Case Law Details

Case Name : AAR rules on taxability of software payments as per India-Netherlands tax treaty
Appeal Number : A.A.R. No. 774 of 2008
Date of Judgement/Order :
Related Assessment Year :
Courts : Advance Rulings

Court: Authority for Advance Rulings

Citation: A.A.R. No. 774 of 2008

Brief : In this Ruling Authority for Advance Rulings decided on tax ability of certain computer software payments. Having regard to the facts of the case, the AAR distinguished between transfer of ‘rights in copyrighted software’ and transfer of a ‘copyrighted software’ and observed that mere transfer of computer software de-hors any copyright associated with it, would not amount to royalty. Accordingly, the payments were held not to be in the nature of royalty nor fees for technical services (FTS) under the India-Netherlands tax treaty (Treaty). In view of the fact that the Applicant does not have a permanent establishment (PE) in India, it will not be taxable in India.

Facts and background- The Applicant, incorporated in the Netherlands, is engaged in the business of supplying special purpose computer software to be used in the exploration and production of mineral oils. The software is off-the-shelf, i.e., it is not prepared to suit any special requirements of the customer. The Applicant was awarded a contract to supply certain computer software to an Indian customer (Customer).

As per the agreement between the Applicant and the Customer (Agreement), an exclusive, non- transferable license is granted to the Customer. The transfer of title of the computer software takes place at the Applicant’s location (i.e., the Netherlands) and the consideration is also received outside India in USD.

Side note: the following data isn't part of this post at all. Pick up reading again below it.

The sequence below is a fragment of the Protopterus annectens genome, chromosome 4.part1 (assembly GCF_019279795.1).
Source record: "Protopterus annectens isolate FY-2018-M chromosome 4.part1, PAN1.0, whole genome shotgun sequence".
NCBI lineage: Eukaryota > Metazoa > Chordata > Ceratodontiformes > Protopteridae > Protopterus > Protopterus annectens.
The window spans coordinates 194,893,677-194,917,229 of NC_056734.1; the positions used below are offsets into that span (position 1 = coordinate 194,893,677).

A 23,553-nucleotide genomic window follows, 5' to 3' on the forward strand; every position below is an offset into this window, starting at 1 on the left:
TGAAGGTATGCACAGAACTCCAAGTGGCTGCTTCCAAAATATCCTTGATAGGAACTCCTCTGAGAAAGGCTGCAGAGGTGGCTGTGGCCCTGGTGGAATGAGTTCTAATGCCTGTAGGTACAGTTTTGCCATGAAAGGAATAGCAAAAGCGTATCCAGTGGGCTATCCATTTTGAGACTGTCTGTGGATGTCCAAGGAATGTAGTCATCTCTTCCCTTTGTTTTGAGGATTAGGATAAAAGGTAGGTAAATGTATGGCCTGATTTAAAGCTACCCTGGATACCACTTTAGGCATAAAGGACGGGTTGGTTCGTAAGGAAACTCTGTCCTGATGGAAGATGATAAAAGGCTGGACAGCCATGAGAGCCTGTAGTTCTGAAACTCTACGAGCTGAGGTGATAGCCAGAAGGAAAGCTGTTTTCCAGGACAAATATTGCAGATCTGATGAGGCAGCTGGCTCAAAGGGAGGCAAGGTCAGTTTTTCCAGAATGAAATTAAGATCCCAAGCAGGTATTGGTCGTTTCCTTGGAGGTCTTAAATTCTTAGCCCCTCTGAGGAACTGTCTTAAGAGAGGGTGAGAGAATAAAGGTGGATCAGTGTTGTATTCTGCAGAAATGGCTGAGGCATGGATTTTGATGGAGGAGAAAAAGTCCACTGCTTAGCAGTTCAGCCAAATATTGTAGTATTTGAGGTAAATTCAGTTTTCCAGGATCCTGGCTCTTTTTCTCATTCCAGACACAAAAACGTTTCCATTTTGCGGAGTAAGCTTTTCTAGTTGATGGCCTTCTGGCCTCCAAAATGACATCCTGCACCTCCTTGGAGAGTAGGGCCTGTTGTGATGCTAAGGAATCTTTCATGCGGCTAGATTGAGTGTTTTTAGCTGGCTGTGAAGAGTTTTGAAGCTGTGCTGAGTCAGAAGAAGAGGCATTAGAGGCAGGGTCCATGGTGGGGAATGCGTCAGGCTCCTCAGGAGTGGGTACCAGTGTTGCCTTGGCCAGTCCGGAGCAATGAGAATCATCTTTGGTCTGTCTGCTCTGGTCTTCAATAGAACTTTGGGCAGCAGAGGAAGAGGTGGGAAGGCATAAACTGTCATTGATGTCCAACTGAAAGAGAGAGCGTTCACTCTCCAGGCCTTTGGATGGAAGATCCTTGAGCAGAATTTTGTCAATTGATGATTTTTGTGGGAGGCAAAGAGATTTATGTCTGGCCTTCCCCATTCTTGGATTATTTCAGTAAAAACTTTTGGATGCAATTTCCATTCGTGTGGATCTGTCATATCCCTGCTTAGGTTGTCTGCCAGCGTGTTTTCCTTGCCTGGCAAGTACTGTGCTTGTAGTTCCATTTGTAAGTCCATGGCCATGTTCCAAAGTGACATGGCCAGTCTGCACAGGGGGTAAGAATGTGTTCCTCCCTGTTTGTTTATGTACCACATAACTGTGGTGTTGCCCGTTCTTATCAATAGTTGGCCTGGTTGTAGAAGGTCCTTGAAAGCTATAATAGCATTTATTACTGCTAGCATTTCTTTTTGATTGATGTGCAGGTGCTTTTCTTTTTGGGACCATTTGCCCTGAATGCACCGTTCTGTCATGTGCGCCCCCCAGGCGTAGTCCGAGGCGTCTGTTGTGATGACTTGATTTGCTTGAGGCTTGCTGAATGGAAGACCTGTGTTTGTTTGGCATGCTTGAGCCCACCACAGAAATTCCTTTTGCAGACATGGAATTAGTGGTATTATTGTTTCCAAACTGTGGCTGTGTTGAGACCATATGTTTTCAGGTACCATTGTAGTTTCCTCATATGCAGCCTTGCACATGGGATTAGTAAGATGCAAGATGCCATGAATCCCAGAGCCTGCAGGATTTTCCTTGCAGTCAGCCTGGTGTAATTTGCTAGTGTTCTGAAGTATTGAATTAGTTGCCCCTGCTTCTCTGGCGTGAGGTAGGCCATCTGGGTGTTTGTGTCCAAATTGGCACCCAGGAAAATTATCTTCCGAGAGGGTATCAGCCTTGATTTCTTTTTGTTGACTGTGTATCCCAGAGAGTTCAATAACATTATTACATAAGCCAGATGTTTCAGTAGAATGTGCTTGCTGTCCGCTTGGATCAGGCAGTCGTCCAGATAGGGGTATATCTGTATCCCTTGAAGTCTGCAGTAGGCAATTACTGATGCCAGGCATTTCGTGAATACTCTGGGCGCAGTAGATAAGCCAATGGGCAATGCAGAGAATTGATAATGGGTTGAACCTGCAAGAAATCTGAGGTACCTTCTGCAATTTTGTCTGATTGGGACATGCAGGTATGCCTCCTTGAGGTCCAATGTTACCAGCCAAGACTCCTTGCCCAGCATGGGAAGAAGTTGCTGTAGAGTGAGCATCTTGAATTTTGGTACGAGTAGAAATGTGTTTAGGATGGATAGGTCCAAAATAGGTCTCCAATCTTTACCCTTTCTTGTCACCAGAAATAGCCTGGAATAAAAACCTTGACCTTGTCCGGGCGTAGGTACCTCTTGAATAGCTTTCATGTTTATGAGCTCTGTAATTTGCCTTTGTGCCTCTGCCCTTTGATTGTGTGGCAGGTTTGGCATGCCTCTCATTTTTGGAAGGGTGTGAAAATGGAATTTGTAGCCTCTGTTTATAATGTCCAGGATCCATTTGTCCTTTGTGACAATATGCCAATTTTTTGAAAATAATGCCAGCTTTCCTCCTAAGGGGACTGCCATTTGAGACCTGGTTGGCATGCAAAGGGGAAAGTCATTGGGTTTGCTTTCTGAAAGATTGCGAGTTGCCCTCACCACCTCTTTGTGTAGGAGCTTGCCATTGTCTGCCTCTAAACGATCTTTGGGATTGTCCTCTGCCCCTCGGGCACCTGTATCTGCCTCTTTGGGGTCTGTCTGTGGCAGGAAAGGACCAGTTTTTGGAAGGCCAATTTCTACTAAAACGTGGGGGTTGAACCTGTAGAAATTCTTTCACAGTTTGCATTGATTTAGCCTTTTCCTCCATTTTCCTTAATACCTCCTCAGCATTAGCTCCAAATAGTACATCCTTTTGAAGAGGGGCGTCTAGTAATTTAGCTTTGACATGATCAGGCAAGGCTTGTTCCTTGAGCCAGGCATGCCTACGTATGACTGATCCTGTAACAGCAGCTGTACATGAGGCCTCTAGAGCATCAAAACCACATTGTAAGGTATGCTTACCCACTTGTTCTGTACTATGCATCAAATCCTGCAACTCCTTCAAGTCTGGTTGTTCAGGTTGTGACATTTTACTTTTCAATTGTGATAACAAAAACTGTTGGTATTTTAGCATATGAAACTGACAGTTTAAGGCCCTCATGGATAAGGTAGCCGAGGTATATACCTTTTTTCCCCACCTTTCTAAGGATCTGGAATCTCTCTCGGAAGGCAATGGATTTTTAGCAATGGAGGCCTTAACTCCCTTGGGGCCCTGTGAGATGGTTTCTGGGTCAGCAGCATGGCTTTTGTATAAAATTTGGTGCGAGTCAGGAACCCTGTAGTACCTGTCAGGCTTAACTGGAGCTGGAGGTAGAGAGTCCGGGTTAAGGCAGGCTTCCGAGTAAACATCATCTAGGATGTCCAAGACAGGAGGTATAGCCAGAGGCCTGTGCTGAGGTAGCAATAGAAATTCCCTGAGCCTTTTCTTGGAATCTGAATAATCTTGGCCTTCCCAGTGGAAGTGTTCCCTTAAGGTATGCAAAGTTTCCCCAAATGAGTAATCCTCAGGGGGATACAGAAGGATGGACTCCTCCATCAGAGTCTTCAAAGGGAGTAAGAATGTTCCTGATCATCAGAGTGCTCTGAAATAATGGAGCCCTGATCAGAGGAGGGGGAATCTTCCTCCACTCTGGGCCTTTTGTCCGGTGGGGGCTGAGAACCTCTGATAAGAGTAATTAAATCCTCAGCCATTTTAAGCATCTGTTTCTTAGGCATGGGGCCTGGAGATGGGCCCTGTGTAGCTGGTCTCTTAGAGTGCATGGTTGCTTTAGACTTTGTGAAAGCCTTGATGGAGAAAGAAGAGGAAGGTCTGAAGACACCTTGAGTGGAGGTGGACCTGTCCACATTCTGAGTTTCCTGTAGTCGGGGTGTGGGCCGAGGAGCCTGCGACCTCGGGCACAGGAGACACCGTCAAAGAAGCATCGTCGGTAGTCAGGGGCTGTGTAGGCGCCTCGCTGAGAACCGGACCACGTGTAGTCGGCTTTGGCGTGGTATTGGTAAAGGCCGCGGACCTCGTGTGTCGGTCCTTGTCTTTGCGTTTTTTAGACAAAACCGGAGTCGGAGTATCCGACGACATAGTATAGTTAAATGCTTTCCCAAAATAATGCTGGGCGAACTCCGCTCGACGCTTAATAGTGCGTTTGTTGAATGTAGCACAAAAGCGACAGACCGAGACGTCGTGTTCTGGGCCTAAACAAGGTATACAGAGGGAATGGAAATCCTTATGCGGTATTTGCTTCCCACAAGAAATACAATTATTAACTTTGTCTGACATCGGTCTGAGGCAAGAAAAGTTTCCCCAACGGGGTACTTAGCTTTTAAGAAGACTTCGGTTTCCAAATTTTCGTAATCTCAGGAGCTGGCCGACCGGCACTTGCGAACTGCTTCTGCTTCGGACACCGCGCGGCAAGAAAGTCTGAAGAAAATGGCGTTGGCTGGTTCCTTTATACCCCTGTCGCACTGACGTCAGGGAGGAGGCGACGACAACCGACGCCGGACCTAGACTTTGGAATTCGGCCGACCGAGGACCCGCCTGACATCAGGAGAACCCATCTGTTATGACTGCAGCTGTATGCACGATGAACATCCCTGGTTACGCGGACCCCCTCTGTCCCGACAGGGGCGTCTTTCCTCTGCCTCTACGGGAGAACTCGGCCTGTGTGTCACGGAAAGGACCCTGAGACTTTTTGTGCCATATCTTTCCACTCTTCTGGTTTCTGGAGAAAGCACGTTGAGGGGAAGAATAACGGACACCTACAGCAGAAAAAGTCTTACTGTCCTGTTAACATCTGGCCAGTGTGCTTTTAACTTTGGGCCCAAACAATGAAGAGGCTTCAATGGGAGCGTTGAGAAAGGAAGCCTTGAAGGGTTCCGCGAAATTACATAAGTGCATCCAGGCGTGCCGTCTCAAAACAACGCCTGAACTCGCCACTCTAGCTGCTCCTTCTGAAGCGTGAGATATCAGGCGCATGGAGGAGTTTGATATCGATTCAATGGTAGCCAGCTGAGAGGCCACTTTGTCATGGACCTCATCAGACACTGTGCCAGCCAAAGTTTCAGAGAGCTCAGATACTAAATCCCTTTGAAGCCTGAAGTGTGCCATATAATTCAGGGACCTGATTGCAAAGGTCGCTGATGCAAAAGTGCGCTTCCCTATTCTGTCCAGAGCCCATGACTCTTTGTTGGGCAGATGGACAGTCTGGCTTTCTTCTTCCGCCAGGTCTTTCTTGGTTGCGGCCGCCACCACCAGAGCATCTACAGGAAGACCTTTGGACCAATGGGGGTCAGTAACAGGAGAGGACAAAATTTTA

Other essential clauses in the Agreement with respect to computer software usage are: (i) The Applicant/ licensor shall, at all times, retain the intellectual property rights contained therein. (ii) On termination of the Agreement, the Customer shall discontinue all uses of the software and return the same along with copies of the same. (iii) The terms of ‘use’ place a number of restrictions on the user i.e. the Customer and in this regard, its use is limited to processing of information and the process of copying, recording or transcribing the software. It specifically does not include modifying the software, creation of derivative version, reverse assembling or distributing it to other parties.

Under the Indian Tax Laws (ITL), the term ‘royalty’ is defined to include consideration for transfer of all or any rights (including the granting of a license) in respect of any copyright, literary, artistic or scientific work. The Treaty defines royalty to include consideration for the use or right to use any copyright of literary, artistic or scientific work.

Issue for consideration

Whether the income from supply of software would be taxable as royalty under the ITL or under the Treaty?


The Applicant stressed on the distinction between transfer of copyright in a product and the transfer of a copyrighted product. Since the transfer comes under the latter category, the payment relating thereto should not be taxable as royalty.

The Tax Authority however argued that the Agreement granted the right to use the software together with the copyright contained therein. Subsequently, at the final hearing, it was contended that the payments may be characterized as FTS, in view of the AAR ruling in the case of Airports Authority of India [1] (AAI), which held that software payments in certain cases may constitute FTS.

The AAR Ruling

  • · The crucial question of dispute is whether the payment made to the Applicant, confers any rights in respect of the copyright or a right to use the copyright attached to the software supplied and licensed by the Applicant.